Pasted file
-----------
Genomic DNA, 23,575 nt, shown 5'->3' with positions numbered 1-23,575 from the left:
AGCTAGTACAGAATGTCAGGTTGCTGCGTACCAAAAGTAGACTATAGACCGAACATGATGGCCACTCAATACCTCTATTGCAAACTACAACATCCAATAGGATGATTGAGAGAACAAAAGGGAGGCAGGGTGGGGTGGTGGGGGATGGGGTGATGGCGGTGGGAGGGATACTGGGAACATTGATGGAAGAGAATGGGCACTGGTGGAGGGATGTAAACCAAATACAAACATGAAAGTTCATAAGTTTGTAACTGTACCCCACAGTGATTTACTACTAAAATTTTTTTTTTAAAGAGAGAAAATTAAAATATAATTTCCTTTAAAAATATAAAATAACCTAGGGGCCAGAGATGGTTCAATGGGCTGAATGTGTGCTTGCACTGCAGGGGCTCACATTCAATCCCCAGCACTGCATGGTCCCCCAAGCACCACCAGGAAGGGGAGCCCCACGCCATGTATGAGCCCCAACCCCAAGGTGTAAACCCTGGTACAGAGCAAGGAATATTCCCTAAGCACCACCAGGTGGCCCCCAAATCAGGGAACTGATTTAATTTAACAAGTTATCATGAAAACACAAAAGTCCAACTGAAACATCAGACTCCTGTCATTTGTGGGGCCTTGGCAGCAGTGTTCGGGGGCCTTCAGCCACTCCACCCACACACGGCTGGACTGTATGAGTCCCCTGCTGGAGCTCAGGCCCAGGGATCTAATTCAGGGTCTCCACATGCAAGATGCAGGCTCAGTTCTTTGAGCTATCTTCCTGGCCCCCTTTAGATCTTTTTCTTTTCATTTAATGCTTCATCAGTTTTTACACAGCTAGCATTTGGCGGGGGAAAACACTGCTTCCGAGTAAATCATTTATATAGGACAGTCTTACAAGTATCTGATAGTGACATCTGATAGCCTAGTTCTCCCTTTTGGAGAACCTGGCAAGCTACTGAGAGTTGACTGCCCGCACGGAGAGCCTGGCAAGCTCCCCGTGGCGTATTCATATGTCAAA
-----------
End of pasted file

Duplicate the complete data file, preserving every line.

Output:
Genomic DNA, 23,575 nt, shown 5'->3' with positions numbered 1-23,575 from the left:
AGCTAGTACAGAATGTCAGGTTGCTGCGTACCAAAAGTAGACTATAGACCGAACATGATGGCCACTCAATACCTCTATTGCAAACTACAACATCCAATAGGATGATTGAGAGAACAAAAGGGAGGCAGGGTGGGGTGGTGGGGGATGGGGTGATGGCGGTGGGAGGGATACTGGGAACATTGATGGAAGAGAATGGGCACTGGTGGAGGGATGTAAACCAAATACAAACATGAAAGTTCATAAGTTTGTAACTGTACCCCACAGTGATTTACTACTAAAATTTTTTTTTTAAAGAGAGAAAATTAAAATATAATTTCCTTTAAAAATATAAAATAACCTAGGGGCCAGAGATGGTTCAATGGGCTGAATGTGTGCTTGCACTGCAGGGGCTCACATTCAATCCCCAGCACTGCATGGTCCCCCAAGCACCACCAGGAAGGGGAGCCCCACGCCATGTATGAGCCCCAACCCCAAGGTGTAAACCCTGGTACAGAGCAAGGAATATTCCCTAAGCACCACCAGGTGGCCCCCAAATCAGGGAACTGATTTAATTTAACAAGTTATCATGAAAACACAAAAGTCCAACTGAAACATCAGACTCCTGTCATTTGTGGGGCCTTGGCAGCAGTGTTCGGGGGCCTTCAGCCACTCCACCCACACACGGCTGGACTGTATGAGTCCCCTGCTGGAGCTCAGGCCCAGGGATCTAATTCAGGGTCTCCACATGCAAGATGCAGGCTCAGTTCTTTGAGCTATCTTCCTGGCCCCCTTTAGATCTTTTTCTTTTCATTTAATGCTTCATCAGTTTTTACACAGCTAGCATTTGGCGGGGGAAAACACTGCTTCCGAGTAAATCATTTATATAGGACAGTCTTACAAGTATCTGATAGTGACATCTGATAGCCTAGTTCTCCCTTTTGGAGAACCTGGCAAGCTACTGAGAGTTGACTGCCCGCACGGAGAGCCTGGCAAGCTCCCCGTGGCGTATTCATATGTCAAA